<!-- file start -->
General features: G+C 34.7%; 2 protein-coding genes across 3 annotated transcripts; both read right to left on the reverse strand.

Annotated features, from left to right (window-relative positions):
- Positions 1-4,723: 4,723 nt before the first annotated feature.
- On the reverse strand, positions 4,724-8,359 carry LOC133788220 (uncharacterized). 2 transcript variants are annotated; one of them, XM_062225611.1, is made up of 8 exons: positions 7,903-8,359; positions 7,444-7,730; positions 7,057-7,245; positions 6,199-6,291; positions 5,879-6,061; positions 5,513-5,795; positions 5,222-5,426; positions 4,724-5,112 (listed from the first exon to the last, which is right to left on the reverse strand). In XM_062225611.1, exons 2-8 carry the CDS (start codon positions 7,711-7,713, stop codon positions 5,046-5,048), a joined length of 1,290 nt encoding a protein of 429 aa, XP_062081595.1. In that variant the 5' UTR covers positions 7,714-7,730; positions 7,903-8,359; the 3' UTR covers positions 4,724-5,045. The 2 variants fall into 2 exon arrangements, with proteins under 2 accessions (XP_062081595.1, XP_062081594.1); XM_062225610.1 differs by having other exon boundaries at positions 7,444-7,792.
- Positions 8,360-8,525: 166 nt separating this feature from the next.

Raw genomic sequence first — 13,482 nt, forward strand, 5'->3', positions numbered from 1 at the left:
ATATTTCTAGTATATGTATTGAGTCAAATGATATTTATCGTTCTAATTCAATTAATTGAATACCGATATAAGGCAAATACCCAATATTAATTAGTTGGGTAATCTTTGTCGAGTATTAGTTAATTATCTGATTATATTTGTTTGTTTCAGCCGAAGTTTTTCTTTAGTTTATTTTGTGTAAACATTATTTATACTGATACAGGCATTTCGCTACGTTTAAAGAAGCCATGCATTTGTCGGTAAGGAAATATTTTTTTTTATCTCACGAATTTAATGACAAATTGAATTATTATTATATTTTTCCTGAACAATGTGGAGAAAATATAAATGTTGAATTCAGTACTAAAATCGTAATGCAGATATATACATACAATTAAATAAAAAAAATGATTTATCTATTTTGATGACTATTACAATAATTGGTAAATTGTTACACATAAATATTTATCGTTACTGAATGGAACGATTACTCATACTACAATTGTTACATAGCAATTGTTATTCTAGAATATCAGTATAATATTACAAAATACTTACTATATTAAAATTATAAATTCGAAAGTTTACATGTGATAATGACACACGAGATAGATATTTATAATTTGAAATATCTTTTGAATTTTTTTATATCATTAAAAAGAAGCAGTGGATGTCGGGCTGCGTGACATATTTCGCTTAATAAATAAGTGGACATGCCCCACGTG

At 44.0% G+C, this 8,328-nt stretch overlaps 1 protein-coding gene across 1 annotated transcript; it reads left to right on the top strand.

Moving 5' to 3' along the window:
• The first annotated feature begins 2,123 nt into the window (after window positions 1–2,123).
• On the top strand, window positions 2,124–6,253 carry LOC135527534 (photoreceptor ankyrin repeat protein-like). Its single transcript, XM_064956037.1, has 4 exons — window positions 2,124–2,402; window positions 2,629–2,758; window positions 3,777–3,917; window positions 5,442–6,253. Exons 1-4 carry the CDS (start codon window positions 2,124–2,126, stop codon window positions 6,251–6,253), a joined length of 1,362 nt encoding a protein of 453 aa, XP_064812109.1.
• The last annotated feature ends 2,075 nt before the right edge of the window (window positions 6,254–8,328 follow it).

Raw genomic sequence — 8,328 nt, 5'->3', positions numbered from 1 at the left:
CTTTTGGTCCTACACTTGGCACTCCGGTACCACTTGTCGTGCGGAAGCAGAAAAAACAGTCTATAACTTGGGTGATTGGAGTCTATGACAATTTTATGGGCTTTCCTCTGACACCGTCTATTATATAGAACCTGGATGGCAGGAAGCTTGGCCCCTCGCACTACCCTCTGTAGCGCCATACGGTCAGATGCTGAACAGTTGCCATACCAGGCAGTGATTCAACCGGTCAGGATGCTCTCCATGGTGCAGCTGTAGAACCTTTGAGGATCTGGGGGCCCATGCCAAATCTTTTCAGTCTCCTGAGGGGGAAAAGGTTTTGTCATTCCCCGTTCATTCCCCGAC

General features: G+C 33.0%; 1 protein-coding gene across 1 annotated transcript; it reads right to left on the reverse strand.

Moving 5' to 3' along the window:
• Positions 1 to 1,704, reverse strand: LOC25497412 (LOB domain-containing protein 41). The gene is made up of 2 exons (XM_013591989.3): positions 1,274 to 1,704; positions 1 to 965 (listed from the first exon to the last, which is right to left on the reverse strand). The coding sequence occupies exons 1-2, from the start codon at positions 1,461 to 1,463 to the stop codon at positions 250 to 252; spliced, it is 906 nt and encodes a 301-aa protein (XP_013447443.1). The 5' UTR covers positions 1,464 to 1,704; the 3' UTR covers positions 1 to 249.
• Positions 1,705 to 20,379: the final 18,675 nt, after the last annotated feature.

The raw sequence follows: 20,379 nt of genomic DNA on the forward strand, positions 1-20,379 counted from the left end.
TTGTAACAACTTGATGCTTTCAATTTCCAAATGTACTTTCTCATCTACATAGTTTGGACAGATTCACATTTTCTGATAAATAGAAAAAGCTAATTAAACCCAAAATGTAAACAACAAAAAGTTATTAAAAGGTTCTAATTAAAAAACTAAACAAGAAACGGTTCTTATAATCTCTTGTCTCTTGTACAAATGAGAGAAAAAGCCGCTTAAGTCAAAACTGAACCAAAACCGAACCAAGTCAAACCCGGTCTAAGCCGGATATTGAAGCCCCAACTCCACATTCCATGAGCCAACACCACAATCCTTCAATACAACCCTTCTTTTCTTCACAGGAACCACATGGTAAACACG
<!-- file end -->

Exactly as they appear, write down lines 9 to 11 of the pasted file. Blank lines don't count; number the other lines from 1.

Moving 5' to 3' along the window:
• The first annotated feature begins 2,123 nt into the window (after window positions 1–2,123).
• On the top strand, window positions 2,124–6,253 carry LOC135527534 (photoreceptor ankyrin repeat protein-like). Its single transcript, XM_064956037.1, has 4 exons — window positions 2,124–2,402; window positions 2,629–2,758; window positions 3,777–3,917; window positions 5,442–6,253. Exons 1-4 carry the CDS (start codon window positions 2,124–2,126, stop codon window positions 6,251–6,253), a joined length of 1,362 nt encoding a protein of 453 aa, XP_064812109.1.